With the Super Bowl over, the fantasy football season has ended. But it turns out there is a fantasy league for economists. So, sorry to those of you with Paul Krugman on your team, but I am siding with Joseph Stiglitz in his argument that income inequality is slowing the recovery.

Both Stiglitz and Krugman are Nobel laureates in economics. Both agree that inequality hurts the economy in the long run, because in a market-based economy, high levels of income inequality lead to too many talented and smart poor children being prevented by low income from investments in schooling, enriching life experiences and opportunities to become the leaders we need to grow as a nation.

Where Stiglitz and Krugman disagree is on how inequality shapes the market in the present. Krugman argues against the idea that income growth that favors the rich hurts the demand for goods and services that make employers hire more people, because the rich save rather than consume. Krugman points to the evidence showing that despite rising income inequality, aggregate consumption has been quite healthy.

But, while consumption by the rich is helping the sale of goods and services and keeping the Gross Domestic Product (the value of all goods and services produced in the country) growing, a rich person spending means a poor person is not spending. Stiglitz believes that inequality is slowing the current recovery.

Economists Steven Fazzari and Barry Cynamon point out that consumption by the top 1 percent has grown by 17 percent since 2009 when the “recovery” began, but just 1 percent for the bottom 95 percent. Businesses know that spending patterns are different, as a New York Times article explained this week. Darden, a chain of sit-down restaurants, grew thanks to its middle-class restaurants, Olive Garden and Red Lobster.

Those brands now sag in sales, while their upscale brand, The Capital Grille, is growing fast. But it is more than restaurants that differ. If more is spent at The Capital Grille than Red Lobster, Kruger argues, then presumably the wages and number of workers Darden would allocate to Red Lobster would fall but rise at The Capital Grille, so employment and income for the bottom 95 percent also would grow.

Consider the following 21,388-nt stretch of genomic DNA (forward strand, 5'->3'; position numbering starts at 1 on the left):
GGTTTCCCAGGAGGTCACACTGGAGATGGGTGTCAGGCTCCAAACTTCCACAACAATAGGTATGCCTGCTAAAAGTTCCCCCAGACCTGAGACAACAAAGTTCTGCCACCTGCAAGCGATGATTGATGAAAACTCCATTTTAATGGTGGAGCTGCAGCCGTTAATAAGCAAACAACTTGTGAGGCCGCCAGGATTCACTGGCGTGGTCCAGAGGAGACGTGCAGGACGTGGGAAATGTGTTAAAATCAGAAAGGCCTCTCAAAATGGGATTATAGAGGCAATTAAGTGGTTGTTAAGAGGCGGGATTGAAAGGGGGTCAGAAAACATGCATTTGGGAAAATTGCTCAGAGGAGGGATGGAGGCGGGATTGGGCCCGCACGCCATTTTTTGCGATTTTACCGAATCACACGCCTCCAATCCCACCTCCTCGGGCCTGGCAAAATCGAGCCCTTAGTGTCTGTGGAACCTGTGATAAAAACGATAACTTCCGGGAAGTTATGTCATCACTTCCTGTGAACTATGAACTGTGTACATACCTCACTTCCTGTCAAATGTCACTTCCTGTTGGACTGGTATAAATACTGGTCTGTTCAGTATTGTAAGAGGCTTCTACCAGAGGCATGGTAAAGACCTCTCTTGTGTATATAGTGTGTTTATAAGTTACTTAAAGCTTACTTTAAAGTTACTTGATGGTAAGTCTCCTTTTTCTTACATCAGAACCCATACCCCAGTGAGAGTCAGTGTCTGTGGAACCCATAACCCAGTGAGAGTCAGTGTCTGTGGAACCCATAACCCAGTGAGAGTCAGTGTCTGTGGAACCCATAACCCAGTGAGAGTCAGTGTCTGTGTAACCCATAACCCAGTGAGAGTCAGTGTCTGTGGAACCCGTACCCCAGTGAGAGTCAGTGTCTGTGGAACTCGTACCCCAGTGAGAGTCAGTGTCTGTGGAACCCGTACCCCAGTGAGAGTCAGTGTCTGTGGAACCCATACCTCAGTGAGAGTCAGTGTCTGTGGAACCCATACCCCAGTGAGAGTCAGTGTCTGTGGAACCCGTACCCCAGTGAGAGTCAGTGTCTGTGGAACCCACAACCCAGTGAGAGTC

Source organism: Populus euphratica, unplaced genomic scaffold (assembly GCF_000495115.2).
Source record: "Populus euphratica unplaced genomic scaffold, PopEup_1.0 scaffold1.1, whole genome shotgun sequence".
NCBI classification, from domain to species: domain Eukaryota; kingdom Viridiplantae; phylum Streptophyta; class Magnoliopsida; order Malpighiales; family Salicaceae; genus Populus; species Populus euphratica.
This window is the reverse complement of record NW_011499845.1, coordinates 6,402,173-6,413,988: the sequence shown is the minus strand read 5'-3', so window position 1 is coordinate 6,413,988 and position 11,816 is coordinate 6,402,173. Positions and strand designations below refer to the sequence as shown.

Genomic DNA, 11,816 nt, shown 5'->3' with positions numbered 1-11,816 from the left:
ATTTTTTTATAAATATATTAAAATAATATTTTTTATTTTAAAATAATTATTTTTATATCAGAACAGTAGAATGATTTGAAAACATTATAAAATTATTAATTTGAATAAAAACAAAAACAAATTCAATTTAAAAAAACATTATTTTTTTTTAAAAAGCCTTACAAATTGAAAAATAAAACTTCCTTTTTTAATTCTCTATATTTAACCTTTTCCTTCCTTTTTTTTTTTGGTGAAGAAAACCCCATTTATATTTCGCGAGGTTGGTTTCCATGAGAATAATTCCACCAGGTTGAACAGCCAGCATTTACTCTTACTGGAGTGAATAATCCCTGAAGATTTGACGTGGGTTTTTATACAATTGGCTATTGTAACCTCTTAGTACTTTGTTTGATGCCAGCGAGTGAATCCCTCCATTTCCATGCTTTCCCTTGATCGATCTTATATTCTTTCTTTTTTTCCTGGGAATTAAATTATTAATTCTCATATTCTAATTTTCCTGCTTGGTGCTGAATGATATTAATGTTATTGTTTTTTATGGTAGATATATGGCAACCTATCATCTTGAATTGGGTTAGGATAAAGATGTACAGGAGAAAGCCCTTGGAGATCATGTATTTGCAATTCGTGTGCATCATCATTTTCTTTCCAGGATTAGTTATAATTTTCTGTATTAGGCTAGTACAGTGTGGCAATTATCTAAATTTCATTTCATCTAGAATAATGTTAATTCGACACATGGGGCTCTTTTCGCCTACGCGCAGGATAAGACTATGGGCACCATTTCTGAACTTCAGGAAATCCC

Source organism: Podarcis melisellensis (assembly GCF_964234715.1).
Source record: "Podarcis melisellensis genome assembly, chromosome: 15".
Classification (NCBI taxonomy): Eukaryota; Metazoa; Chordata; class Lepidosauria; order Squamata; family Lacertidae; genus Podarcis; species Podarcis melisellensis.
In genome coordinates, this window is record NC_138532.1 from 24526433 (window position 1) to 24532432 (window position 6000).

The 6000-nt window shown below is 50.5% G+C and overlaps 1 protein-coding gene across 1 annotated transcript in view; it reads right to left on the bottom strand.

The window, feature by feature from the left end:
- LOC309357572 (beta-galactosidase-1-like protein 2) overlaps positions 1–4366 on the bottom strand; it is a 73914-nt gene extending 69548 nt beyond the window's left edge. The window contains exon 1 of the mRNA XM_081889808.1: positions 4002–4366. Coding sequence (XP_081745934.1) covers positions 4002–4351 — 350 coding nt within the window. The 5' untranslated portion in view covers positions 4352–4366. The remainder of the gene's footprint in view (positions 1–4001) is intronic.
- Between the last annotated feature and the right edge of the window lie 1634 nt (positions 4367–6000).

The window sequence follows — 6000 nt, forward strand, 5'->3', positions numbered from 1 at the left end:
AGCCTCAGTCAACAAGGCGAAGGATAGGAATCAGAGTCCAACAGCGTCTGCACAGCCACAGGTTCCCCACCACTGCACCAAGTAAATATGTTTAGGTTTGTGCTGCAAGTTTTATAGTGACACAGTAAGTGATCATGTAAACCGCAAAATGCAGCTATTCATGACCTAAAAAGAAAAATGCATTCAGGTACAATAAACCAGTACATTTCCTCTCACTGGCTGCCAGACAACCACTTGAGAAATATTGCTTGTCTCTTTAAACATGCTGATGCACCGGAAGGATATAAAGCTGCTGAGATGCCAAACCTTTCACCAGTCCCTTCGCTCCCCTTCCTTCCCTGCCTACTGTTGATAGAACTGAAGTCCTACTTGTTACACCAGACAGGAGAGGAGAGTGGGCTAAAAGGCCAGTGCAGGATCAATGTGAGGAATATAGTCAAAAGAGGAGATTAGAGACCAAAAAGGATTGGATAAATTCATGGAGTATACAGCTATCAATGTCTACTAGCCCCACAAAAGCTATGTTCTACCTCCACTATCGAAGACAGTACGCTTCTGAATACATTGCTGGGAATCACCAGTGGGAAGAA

But something else happens with inequality: a rising share of all consumption takes place at the top. There are two problems when a high share of consumption is concentrated at the top.

First, for things like housing and education, where the rich consume the bulk of private consumption, that trend tilts prices toward their income levels. Just as Darden chases the dollars by changing its mix of restaurants, home builders will chase the dollars and tastes of the rich in building homes.

Elite institutions favored by the rich, like Harvard and Stanford, will raise tuition to capture the ability and willingness to pay of the rich, and in turn use those resources to bid for the best faculties in business and engineering. That ups the ante for those in the middle who want to become homeowners or send their children to college.

Fazzari and Cynamon document that indeed the middle class kept up with those rising prices by borrowing heavily—too heavily, as it led to a collapse in middle-class demand when debt levels rose too high. The housing collapse froze middle-class homeowners, but families have continued to chase quality education and increase student loan debt.

Also, middle-class incomes lead to purchases of things that lead to more jobs, including automobiles. Increase income at the top instead leads to production of items with higher profit margins and prices—luxury automobiles and high-end appliances, not more cars and more appliances. The collapse of incomes in the middle mean that consumption isn’t translating into more people being hired, just higher profits and higher prices for luxury items.

William Spriggs serves as Chief Economist to the AFL-CIO, and is a professor and former Chair of the Department of Economics at Howard University.